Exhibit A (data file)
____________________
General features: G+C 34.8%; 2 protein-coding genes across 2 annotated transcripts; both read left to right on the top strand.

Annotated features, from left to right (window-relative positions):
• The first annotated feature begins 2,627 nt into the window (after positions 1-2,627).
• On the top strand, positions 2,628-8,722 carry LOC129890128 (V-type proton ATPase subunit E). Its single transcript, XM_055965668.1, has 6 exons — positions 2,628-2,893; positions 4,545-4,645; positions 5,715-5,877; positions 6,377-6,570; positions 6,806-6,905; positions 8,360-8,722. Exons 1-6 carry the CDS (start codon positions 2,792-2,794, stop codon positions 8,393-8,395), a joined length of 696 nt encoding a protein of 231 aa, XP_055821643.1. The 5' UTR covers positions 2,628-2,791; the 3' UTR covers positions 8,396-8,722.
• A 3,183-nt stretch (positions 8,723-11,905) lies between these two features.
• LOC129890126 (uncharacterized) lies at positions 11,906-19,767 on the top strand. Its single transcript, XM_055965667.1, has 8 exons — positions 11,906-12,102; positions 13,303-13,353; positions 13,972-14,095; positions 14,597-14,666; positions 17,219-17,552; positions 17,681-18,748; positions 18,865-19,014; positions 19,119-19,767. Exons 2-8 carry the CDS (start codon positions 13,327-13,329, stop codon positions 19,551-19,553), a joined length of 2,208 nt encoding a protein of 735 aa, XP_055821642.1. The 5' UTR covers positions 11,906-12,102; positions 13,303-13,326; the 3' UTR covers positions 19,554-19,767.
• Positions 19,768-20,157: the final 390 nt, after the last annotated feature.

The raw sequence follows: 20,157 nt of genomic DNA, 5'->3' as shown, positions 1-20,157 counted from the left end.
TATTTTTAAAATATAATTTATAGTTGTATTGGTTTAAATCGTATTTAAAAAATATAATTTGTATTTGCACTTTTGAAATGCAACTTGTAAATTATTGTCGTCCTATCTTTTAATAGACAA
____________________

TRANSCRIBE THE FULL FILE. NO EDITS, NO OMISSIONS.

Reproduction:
General features: G+C 34.8%; 2 protein-coding genes across 2 annotated transcripts; both read left to right on the top strand.

Annotated features, from left to right (window-relative positions):
• The first annotated feature begins 2,627 nt into the window (after positions 1-2,627).
• On the top strand, positions 2,628-8,722 carry LOC129890128 (V-type proton ATPase subunit E). Its single transcript, XM_055965668.1, has 6 exons — positions 2,628-2,893; positions 4,545-4,645; positions 5,715-5,877; positions 6,377-6,570; positions 6,806-6,905; positions 8,360-8,722. Exons 1-6 carry the CDS (start codon positions 2,792-2,794, stop codon positions 8,393-8,395), a joined length of 696 nt encoding a protein of 231 aa, XP_055821643.1. The 5' UTR covers positions 2,628-2,791; the 3' UTR covers positions 8,396-8,722.
• A 3,183-nt stretch (positions 8,723-11,905) lies between these two features.
• LOC129890126 (uncharacterized) lies at positions 11,906-19,767 on the top strand. Its single transcript, XM_055965667.1, has 8 exons — positions 11,906-12,102; positions 13,303-13,353; positions 13,972-14,095; positions 14,597-14,666; positions 17,219-17,552; positions 17,681-18,748; positions 18,865-19,014; positions 19,119-19,767. Exons 2-8 carry the CDS (start codon positions 13,327-13,329, stop codon positions 19,551-19,553), a joined length of 2,208 nt encoding a protein of 735 aa, XP_055821642.1. The 5' UTR covers positions 11,906-12,102; positions 13,303-13,326; the 3' UTR covers positions 19,554-19,767.
• Positions 19,768-20,157: the final 390 nt, after the last annotated feature.

The raw sequence follows: 20,157 nt of genomic DNA, 5'->3' as shown, positions 1-20,157 counted from the left end.
TATTTTTAAAATATAATTTATAGTTGTATTGGTTTAAATCGTATTTAAAAAATATAATTTGTATTTGCACTTTTGAAATGCAACTTGTAAATTATTGTCGTCCTATCTTTTAATAGACAA